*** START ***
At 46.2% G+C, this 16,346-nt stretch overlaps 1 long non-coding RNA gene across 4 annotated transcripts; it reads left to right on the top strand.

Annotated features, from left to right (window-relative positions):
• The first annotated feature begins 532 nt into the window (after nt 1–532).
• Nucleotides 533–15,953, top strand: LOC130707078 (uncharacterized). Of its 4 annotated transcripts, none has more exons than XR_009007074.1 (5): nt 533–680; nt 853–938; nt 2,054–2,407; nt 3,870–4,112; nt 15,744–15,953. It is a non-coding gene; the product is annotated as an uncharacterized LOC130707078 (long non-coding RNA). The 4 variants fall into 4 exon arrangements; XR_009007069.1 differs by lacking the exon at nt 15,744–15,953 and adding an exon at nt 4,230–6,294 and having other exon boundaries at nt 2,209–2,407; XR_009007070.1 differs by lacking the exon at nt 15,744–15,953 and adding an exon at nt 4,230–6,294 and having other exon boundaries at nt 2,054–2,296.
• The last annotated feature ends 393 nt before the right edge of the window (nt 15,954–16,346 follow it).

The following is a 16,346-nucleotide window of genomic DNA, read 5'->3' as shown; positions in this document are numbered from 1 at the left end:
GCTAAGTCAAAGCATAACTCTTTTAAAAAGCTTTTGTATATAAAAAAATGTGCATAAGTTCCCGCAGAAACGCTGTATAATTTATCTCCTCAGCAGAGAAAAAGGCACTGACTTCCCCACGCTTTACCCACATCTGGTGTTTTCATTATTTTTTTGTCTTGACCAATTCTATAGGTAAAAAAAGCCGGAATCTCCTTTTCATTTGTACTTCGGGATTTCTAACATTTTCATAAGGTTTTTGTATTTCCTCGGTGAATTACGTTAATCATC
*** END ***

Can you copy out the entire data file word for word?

At 46.2% G+C, this 16,346-nt stretch overlaps 1 long non-coding RNA gene across 4 annotated transcripts; it reads left to right on the top strand.

Annotated features, from left to right (window-relative positions):
• The first annotated feature begins 532 nt into the window (after nt 1–532).
• Nucleotides 533–15,953, top strand: LOC130707078 (uncharacterized). Of its 4 annotated transcripts, none has more exons than XR_009007074.1 (5): nt 533–680; nt 853–938; nt 2,054–2,407; nt 3,870–4,112; nt 15,744–15,953. It is a non-coding gene; the product is annotated as an uncharacterized LOC130707078 (long non-coding RNA). The 4 variants fall into 4 exon arrangements; XR_009007069.1 differs by lacking the exon at nt 15,744–15,953 and adding an exon at nt 4,230–6,294 and having other exon boundaries at nt 2,209–2,407; XR_009007070.1 differs by lacking the exon at nt 15,744–15,953 and adding an exon at nt 4,230–6,294 and having other exon boundaries at nt 2,054–2,296.
• The last annotated feature ends 393 nt before the right edge of the window (nt 15,954–16,346 follow it).

The following is a 16,346-nucleotide window of genomic DNA, read 5'->3' as shown; positions in this document are numbered from 1 at the left end:
GCTAAGTCAAAGCATAACTCTTTTAAAAAGCTTTTGTATATAAAAAAATGTGCATAAGTTCCCGCAGAAACGCTGTATAATTTATCTCCTCAGCAGAGAAAAAGGCACTGACTTCCCCACGCTTTACCCACATCTGGTGTTTTCATTATTTTTTTGTCTTGACCAATTCTATAGGTAAAAAAAGCCGGAATCTCCTTTTCATTTGTACTTCGGGATTTCTAACATTTTCATAAGGTTTTTGTATTTCCTCGGTGAATTACGTTAATCATC